Senior Correspondent, London
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Dec 17, 2014
Dec 17, 2014

3D printing points way to smarter cancer treatment

LONDON (Reuters) – British scientists have developed a new use for 3D printing, putting it to work to create personalized replica models of cancerous parts of the body to allow doctors to target tumors more precisely.

The initiative is the latest example of medicine harnessing the rapidly emerging technology, which has already been used to manufacture some medical implants.

Dec 16, 2014
Dec 15, 2014
Dec 12, 2014
Dec 12, 2014

CERN particle smasher to turn back on at record power in March

LONDON (Reuters) – CERN’s Large Hadron Collider will be turned back on in March and a few weeks later will start smashing sub-atomic particles together again at nearly double its previous power, helping scientists hunt for clues about the universe.

The world’s biggest particle collider, located near Geneva, has been undergoing a two-year refit and work is now “in full swing” to start circulating proton beams again in March, with the first collisions due by May, the European Organization for Nuclear Research (CERN) said on Friday.

Dec 12, 2014
Dec 12, 2014
Dec 11, 2014

$300 million pledged to buy Ebola vaccines as NewLink shot hits snag

LONDON/GENEVA (Reuters) – GAVI, the global vaccines alliance, said on Thursday it was committing up to $300 million to buy Ebola vaccines, as one experimental shot hit a snag in a Swiss clinical trial after some subjects reported joint pains.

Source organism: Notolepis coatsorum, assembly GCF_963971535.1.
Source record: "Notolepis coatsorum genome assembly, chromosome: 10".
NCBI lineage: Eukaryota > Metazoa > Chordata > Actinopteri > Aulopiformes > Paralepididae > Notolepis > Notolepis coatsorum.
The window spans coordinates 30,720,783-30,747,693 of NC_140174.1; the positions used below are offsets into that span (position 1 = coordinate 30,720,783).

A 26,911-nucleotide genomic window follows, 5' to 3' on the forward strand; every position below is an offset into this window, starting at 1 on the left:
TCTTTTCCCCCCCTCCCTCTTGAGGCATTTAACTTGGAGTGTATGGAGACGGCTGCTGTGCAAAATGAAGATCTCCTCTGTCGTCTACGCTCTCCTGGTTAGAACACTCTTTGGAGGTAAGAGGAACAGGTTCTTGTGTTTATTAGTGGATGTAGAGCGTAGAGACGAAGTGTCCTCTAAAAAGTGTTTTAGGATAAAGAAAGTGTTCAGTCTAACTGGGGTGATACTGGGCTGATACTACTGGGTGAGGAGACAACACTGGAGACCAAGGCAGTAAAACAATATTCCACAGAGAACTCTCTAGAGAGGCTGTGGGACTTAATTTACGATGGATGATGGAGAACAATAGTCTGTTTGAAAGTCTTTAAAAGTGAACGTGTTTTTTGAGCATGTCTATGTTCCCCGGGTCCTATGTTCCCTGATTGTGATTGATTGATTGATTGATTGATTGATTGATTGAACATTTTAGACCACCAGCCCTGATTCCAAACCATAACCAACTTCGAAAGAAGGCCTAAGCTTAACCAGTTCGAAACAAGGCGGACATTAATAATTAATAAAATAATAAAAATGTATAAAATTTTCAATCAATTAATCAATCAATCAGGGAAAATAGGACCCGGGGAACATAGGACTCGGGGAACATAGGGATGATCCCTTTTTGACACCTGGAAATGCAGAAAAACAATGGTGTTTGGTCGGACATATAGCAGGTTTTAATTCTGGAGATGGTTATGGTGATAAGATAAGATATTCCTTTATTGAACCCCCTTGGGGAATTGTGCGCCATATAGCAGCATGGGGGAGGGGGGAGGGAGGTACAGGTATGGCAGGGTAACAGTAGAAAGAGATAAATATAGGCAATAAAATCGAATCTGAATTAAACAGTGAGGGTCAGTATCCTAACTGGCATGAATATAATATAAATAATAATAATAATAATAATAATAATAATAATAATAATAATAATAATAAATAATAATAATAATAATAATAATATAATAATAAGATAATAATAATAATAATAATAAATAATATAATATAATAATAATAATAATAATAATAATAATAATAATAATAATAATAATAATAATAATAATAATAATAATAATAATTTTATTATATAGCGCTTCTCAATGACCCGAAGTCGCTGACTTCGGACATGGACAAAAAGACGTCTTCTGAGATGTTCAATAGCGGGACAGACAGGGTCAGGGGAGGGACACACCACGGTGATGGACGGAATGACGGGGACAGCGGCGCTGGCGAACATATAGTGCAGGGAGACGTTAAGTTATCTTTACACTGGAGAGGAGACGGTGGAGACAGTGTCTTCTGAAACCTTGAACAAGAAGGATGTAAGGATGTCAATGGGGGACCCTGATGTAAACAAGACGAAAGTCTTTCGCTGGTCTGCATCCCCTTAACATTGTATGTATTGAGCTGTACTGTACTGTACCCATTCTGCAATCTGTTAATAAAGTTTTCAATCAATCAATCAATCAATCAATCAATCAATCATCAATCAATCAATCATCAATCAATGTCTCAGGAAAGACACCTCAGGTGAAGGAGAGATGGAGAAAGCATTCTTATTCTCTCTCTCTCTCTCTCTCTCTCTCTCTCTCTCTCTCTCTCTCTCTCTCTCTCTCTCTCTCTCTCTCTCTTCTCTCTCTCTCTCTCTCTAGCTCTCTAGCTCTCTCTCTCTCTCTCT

Scientists are racing to develop Ebola vaccines in record time but many questions remain unanswered, as evidenced by a decision to pause Swiss tests of the experimental vaccine from NewLink (NLNK.O: Quote, Profile, Research) and Merck (MRK.N: Quote, Profile, Research).

Dec 11, 2014

GAVI alliance commits up to $300 million to buy Ebola vaccines

LONDON (Reuters) – GAVI, the global vaccines alliance, said on Thursday it was committing up to $300 million to buy Ebola vaccines and was ready to begin procurement as soon as the World Health Organization recommends one for use.

As much as $90 million more could also be made available to help affected countries introduce the vaccines and to rebuild their health systems, it added.

    • About Ben

      "Ben Hirschler is European pharmaceuticals, biotechnology and healthcare correspondent, based in London. Previously, he was in charge of British company news and before that was posted to Johannesburg, covering the economic challenges facing post-apartheid South Africa."
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